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published: 08 Jan 2019 in Customs

Eat like nobody's watching - Polish Carnival traditions

Joanna Czarnecka
Joanna Czarnecka

Editor

The Rio de Janeiro or the Venice Carnival celebrations are well known around the world. What about Poland's karnawał? Well, there is some dancing, some dressing up, but most importantly - there is food.

Parties of the past

Carnival celebrations traditionally last from 6th January (the feast of Epiphany) to Ash Wednesday, which opens the Christian period of Lent. In the past (even until the second half of the 20th century), this festive season was often referred to as zapusty in Poland. One of its main attractions was kulig, a special kind of winter party popular among the Polish gentry. The tradition, dating back to the 16th century, included a horse-drawn sleigh ride, accompanied by music and often lasting several days. The jolly cavalcade would move from one house to another, pay a visit to fellow noblemen and feast with them before riding away with some of the house's inhabitants. They really knew how to party back in the day!

Karnawał fun

Today's karnawał celebrations are not that grand, but no less enjoyable. Kindergartens and primary schools in Poland usually organise special dress-up parties for their pupils, much to the kids' amusement and their parents'... nervousness as they go looking for that one costume their child asked for. Grown-ups have plenty of carnival attractions to choose from, be it a theme house party, a night on a club's dance floor and - the most exciting of all - the usual January bargain-hunting...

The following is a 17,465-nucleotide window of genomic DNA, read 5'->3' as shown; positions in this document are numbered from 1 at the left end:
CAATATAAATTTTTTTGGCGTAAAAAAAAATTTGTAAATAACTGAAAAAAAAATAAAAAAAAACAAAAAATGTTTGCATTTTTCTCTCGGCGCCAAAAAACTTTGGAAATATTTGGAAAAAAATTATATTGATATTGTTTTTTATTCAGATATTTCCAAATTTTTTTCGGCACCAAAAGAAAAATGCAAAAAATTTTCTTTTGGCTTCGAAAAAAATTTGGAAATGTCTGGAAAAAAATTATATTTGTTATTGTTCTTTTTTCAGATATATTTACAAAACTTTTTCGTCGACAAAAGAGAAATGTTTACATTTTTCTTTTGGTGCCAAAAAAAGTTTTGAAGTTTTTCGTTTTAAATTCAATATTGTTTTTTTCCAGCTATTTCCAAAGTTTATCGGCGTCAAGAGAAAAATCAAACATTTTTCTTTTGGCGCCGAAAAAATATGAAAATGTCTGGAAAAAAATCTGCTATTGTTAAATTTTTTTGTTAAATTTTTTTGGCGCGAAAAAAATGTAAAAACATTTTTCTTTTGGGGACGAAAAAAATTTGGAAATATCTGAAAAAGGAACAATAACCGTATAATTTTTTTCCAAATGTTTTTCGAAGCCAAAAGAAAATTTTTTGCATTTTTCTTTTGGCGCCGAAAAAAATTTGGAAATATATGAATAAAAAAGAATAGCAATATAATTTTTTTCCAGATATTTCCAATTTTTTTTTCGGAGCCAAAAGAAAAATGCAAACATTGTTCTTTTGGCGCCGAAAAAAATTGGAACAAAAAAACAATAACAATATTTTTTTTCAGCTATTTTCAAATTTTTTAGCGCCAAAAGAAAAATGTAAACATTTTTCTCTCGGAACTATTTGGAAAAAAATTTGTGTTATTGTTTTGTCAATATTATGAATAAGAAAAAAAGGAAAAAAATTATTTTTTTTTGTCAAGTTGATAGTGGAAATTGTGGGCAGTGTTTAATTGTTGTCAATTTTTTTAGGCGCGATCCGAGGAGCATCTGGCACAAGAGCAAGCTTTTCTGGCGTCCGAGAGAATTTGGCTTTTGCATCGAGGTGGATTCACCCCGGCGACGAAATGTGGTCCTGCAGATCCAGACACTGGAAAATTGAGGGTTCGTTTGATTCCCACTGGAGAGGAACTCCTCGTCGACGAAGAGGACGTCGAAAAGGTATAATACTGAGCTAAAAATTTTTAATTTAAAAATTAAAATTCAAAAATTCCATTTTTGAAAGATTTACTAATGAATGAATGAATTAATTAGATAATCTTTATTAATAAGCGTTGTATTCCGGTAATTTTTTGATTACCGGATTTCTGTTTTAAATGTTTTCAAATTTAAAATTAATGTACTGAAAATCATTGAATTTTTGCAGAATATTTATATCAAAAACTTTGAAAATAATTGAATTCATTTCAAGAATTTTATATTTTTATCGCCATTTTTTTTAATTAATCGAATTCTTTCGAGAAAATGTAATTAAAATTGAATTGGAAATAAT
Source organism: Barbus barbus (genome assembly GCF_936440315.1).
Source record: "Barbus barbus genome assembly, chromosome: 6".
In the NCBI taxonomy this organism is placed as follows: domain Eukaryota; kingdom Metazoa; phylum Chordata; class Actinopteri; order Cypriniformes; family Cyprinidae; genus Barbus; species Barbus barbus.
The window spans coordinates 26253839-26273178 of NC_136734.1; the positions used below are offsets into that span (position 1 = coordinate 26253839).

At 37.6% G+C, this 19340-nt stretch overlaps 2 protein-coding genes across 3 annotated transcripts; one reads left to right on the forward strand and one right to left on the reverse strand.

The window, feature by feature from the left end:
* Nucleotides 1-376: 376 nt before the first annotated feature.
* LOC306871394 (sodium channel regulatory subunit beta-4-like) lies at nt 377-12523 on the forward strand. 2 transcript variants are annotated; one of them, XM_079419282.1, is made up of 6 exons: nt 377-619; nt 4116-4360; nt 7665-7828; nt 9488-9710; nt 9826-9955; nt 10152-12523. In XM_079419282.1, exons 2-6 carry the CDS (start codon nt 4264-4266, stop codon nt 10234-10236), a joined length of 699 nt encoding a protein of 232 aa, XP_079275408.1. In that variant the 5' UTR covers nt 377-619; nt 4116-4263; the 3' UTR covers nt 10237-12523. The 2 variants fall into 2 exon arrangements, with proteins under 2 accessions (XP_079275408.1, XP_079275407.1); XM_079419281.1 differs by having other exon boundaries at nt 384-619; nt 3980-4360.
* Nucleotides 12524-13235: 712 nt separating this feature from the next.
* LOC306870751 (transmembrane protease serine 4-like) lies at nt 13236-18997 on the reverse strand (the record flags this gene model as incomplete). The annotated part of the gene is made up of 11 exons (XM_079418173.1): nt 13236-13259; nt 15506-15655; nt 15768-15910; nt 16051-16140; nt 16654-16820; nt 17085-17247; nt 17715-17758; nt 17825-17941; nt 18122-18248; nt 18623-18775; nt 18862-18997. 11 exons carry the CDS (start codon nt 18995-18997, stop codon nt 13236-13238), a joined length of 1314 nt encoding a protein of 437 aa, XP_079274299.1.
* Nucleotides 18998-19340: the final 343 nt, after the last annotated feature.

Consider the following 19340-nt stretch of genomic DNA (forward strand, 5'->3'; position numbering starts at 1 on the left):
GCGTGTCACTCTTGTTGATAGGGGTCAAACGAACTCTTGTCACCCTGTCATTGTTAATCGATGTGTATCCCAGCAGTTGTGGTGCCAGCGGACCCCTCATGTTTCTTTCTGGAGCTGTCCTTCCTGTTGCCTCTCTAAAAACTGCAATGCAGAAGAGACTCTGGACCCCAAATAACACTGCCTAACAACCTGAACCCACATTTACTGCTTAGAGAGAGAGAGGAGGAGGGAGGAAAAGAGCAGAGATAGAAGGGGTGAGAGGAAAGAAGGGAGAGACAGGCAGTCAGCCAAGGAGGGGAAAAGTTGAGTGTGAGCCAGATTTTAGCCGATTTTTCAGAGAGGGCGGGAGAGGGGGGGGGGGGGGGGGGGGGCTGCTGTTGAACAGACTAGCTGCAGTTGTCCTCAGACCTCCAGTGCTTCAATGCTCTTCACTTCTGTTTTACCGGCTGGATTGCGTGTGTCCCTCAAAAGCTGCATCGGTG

Pączki time

Poland's karnawał may not be as big or lavish as the one in Rio de Janeiro, but it is certainly very tasty. You may snack on different sweets all year long but it is the last week of the carnival - known as ostatki - when the delicious faworki and pączki step in and the true indulgence begins! Faworki, or chruściki (sometimes called Angel wings in English) are wonderfully crispy, ribbon-shaped pastries which crumble in your hands and carry a delicate sweet taste. But as addictive as they are, even faworki can not compete with pączki on a day like Tłusty Czwartek! (Fat Thursday – the last Thursday before Lent). This is when you can observe the real pączki madness – people queue up in front of bakeries from early morning hours in order to buy their beloved sweet (the current record holders formed a queue at 3 am!). You know what they say: the longer the queue, the better the pączki! What makes them so tasty and how are they different from doughnuts? First of all, pączki are deep-fried buns made from yeast dough and filled with rose jam, strawberry jam, advocate or chocolate... If that is not enough, they are glazed on top or dusted with powdered sugar and sprinkled with orange zest. Healthy? Not really. Delicious? You bet!

Where can you buy pączki in your city? And which filling is the best?

Find out here!

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